Last month, I took a group of students to Park + Vine on Main Street, which bills itself as a “Vegan General Store” to check out their Pay It Forward and sliding scale options. The more that I work within the community, I realize that everyone can use their talents to create opportunity for those who are struggling and suffering. Park + Vine has taken inspiration from a restaurant in North Carolina by creating a model that has been beneficial for people experiencing homelessness in Cincinnati.
We were walking through the store and I overheard a student stay that veganism is a “first-world problem.” I didn’t get an opportunity to delve deeper into the concept because we were heading out the door, but it really stuck in my head and has been something I’ve been wrestling with since. In the interest of full disclosure, I’ve been vegan for several years, and I’ve been a vegetarian for 20 years. I became vegetarian to decrease my risk of colon cancer – a disease that took my mother’s life while she was in her 40’s. I did not come to vegetarianism “because of the animals” or the “environmental impact” but rather to save my own life.
Since last month, I’ve been walking around wondering what connections can be made between the suffering of humans and animals. I think there are real easy connections between the health effects of animal consumption, and the fact that farm animals consume huge amounts of grain and other food that humans could eat, if they had access to it. To get another perspective on this, I decided to ask Dan Korman, the owner of Park + Vine, a few questions about his journey and the Pay It Forward program.
I asked him whether he thought veganism is a first-world problem, and he immediately responded with compassion, trying to figure out the perspective of the student. He connected it with how “most meals are centered around vegetables, not meat” in many parts of the world. He saw the comment as possible deflection, or that they don’t want to take responsibility. “We are living in denial about a lot of things that we take for granted, where they come from, and how they get to us.”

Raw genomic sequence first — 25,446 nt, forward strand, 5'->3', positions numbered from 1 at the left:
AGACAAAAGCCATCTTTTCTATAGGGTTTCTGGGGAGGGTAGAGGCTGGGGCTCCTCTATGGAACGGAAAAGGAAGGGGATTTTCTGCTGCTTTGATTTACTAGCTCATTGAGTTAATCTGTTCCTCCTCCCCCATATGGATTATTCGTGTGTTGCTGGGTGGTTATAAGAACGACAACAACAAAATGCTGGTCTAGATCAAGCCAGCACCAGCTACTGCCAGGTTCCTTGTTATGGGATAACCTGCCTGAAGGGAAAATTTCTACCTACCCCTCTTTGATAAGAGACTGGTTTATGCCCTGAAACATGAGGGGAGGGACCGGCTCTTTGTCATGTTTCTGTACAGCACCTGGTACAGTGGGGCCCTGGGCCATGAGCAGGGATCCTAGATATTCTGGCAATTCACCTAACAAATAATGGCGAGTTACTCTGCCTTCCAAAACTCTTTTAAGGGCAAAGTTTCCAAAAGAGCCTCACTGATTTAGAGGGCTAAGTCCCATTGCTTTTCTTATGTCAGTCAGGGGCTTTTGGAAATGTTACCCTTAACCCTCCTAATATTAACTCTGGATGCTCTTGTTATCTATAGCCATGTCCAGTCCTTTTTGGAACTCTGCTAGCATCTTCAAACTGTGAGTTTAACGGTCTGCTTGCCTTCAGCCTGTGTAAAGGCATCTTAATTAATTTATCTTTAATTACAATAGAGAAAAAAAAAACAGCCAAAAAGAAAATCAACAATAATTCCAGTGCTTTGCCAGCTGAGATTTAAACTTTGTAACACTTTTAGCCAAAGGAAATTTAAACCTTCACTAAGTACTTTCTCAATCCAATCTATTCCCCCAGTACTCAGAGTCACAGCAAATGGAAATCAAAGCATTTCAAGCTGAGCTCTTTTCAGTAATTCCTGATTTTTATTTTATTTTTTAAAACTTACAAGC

Dan grew up in a typical American middle-class family, that ate most of their meals at home – typically centered around meat. He became vegetarian 30 years ago while living with a vegetarian roommate, and when out with a friend, he saw how disgusting noodles with creamed beef seemed to him. He immediately dropped red meat, and phased out all other animal products. While “it’s hard to avoid” animal products, Dan says that becoming vegan has been one of the easiest decisions he has made, and one of the easiest to stick to throughout his life.
He would like to know how people have been impacted by the availability of vegan food at Park + Vine, or even the composting and home care items they carry. For me personally, Park + Vine has been an important establishment for those reasons, but also because I can usually walk in and run into a friend. There seems to be a strong community feel at Park + Vine, which is why, I believe, the Pay It Forward program has been such a natural feel.
Zef, the chef at Park + Vine, wanted to do something like Pay It Forward before Dan went to Rosetta’s Kitchen in North Carolina. Pay It Forward works when people put a little extra money on their bill, and then they put the amount on the board. Anyone can pull the value from the board and use it at the lunch counter. “There was a period of time that the board was bustling, but now it’s not so much.” In the past, they have posted a success story from someone who was experiencing homelessness and using the board to eat. “Another piece of the puzzle is letting people in the community know about it.” Dan says he’s concerned that there aren’t enough people who know that it’s happening here on Main Street, but the Symphony has been inspired by Park + Vine, and they are doing something similar for their shows.
Park + Vine also has a big plate of beans and rice available on sliding scale. People can pay $2 or $7 for the same size plate. A couple of months ago, I went with a gentleman who was sitting at the Coalition and was suffering from severe hunger. I asked if he wanted to check out Park + Vine and he was excited because he wants to eat healthy. He used the Pay It Forward board, and we ate our meals, and he said it tasted amazing – “It kept me full for hours!”
We are starting a new program through the Coalition called A Place at the Table that will encourage restaurants to get involved in eradicating homelessness. Restaurants will be able to use the model that we suggest, including a “round up” feature on their bill, or use their own strengths to find a good way to contribute. Nation Kitchen and Bar, in Pendleton, donates a portion of their “burger of the month” sales.
As cliché as this is, I am a firm believer that until all of us are free, none of us are free. Over the years, my understanding of the connections between animal and human suffering has grown immensely. I get wary when people say things are first-world-problems when we have an ability to make changes. If you feel guilt about what you are doing, deflecting the issue is not a good look. It is a problem that animals are better fed than our neighbors. My hope is that people will try to live ethical lives, in the ways they feel most comfortable, and strive to do better with every bite.